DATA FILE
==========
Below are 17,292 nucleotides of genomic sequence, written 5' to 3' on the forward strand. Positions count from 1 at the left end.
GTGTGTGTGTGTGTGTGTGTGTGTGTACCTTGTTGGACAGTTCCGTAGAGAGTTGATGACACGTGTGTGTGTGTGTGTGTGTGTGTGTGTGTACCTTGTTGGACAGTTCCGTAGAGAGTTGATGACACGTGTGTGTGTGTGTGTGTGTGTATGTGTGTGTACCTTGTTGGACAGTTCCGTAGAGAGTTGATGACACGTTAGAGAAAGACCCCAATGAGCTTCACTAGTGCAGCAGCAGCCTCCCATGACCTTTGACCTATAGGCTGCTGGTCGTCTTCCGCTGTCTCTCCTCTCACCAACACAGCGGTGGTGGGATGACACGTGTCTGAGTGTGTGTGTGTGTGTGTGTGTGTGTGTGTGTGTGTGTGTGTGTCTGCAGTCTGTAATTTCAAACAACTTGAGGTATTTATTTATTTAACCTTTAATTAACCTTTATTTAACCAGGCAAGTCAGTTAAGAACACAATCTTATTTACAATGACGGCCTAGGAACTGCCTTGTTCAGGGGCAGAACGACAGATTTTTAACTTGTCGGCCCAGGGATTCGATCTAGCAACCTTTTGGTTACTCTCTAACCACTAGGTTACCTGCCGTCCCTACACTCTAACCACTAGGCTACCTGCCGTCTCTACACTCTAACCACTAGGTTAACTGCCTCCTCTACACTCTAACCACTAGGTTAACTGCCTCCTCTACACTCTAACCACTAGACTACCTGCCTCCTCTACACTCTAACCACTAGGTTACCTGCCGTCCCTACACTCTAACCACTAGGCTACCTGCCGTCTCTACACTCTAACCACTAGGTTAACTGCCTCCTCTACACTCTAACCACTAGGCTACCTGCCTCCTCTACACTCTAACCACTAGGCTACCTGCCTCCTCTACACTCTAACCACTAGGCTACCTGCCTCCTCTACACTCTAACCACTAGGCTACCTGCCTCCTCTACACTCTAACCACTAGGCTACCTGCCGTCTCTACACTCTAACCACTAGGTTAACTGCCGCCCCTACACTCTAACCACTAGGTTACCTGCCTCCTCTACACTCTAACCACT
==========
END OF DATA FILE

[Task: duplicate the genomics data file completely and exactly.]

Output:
Below are 17,292 nucleotides of genomic sequence, written 5' to 3' on the forward strand. Positions count from 1 at the left end.
GTGTGTGTGTGTGTGTGTGTGTGTGTACCTTGTTGGACAGTTCCGTAGAGAGTTGATGACACGTGTGTGTGTGTGTGTGTGTGTGTGTGTGTACCTTGTTGGACAGTTCCGTAGAGAGTTGATGACACGTGTGTGTGTGTGTGTGTGTGTATGTGTGTGTACCTTGTTGGACAGTTCCGTAGAGAGTTGATGACACGTTAGAGAAAGACCCCAATGAGCTTCACTAGTGCAGCAGCAGCCTCCCATGACCTTTGACCTATAGGCTGCTGGTCGTCTTCCGCTGTCTCTCCTCTCACCAACACAGCGGTGGTGGGATGACACGTGTCTGAGTGTGTGTGTGTGTGTGTGTGTGTGTGTGTGTGTGTGTGTGTGTCTGCAGTCTGTAATTTCAAACAACTTGAGGTATTTATTTATTTAACCTTTAATTAACCTTTATTTAACCAGGCAAGTCAGTTAAGAACACAATCTTATTTACAATGACGGCCTAGGAACTGCCTTGTTCAGGGGCAGAACGACAGATTTTTAACTTGTCGGCCCAGGGATTCGATCTAGCAACCTTTTGGTTACTCTCTAACCACTAGGTTACCTGCCGTCCCTACACTCTAACCACTAGGCTACCTGCCGTCTCTACACTCTAACCACTAGGTTAACTGCCTCCTCTACACTCTAACCACTAGGTTAACTGCCTCCTCTACACTCTAACCACTAGACTACCTGCCTCCTCTACACTCTAACCACTAGGTTACCTGCCGTCCCTACACTCTAACCACTAGGCTACCTGCCGTCTCTACACTCTAACCACTAGGTTAACTGCCTCCTCTACACTCTAACCACTAGGCTACCTGCCTCCTCTACACTCTAACCACTAGGCTACCTGCCTCCTCTACACTCTAACCACTAGGCTACCTGCCTCCTCTACACTCTAACCACTAGGCTACCTGCCTCCTCTACACTCTAACCACTAGGCTACCTGCCGTCTCTACACTCTAACCACTAGGTTAACTGCCGCCCCTACACTCTAACCACTAGGTTACCTGCCTCCTCTACACTCTAACCACT